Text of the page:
Among the forest redwoods and high meadows of the California Sonoma Coast, a vibrant new community of Buddhist monastic women has taken root. It is a hermitage given the Pali name Aranya Bodhi, which means Awakening Forest.
A generous donor offered the use of this land to Ayya Tathaaloka Theri several years ago, with the aspiration to make a forest meditation hermitage for Theravada bhikkhunis (fully ordained female monastics) and like-minded women. The area was quiet, secluded, and stunningly beautiful, with no improvements at all except for a network of overgrown old logging roads.
This aspiration has become a reality through inspired leadership, the friendship of the Bhikkhu Sangha, the commitment of monastic women, and the help of many donors.
For the three months of the 2010 and 2011 Vassa rains retreats, a community of eight to ten women lived together in harmony, meditated, and trained in the Dhamma and Discipline. For the first time in American Theravada Buddhism, a Bhikkhuni Sangha has now carried out both the substance and the formality of the Buddha's plan for monastic life.
During the summer and autumn of 2010 and 2011, they trained in an extremely simple, rugged environment, camping in tents or simple kutis. Summers in the coastal forests of northern California are famously cool, and the bhikkhunis withstood the coldest July in 50 years ... sleeping mainly in unheated tents inside sleeping bags. Each woman discovered her own inspiring corner of the forest for her individual practice.
One of our bhikkhu friends wrote after his visit, “The place is stunning, very wild and rugged – and cold. The nuns have worked hard to get together some basic facilities, but it’s still tough – much tougher than any monks’ monastery I’ve ever stayed at. But the nuns were happy and obviously thriving."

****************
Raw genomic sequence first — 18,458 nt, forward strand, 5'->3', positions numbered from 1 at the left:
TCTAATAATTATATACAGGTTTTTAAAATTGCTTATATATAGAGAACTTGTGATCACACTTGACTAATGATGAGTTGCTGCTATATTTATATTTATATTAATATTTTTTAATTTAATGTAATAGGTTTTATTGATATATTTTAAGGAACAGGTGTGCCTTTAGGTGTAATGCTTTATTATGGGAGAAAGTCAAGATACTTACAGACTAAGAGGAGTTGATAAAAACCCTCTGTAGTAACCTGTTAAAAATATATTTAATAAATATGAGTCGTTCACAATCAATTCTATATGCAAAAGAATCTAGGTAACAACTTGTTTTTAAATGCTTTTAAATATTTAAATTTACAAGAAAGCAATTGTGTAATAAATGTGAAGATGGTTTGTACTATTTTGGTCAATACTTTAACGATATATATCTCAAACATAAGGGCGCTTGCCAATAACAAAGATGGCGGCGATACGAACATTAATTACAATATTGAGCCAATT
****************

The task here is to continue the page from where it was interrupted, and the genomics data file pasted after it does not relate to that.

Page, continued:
We invite your participation in developing this new community. The Theravada Bhikkhuni Sangha is still in its tender stage. Only a few of the Bhikkhunis have acquired the spiritual power that comes
from decades of monastic training, and there are not enough practice communities for women seeking to enter monastic life. Your nurturing help in these early years will make a great impact for the welfare of women, and the preservation of Buddhism in the modern world.
Aranya Bodhi Hermitage is lovingly cared for by Dhammadharini,
a religious non-profit organization with 501(c)3 Federal and State of California tax-exempt status.
"According to the Buddha’s teaching, our best chance for enlightenment is not in a heavenly realm but here in midst of elements and aggregates, within these bodies which age and sicken, among the earth, rain, wind, fire and consciousness elements. We wake up here, not in another ideal place. This is the ideal place."
- Ayya Tathaaloka
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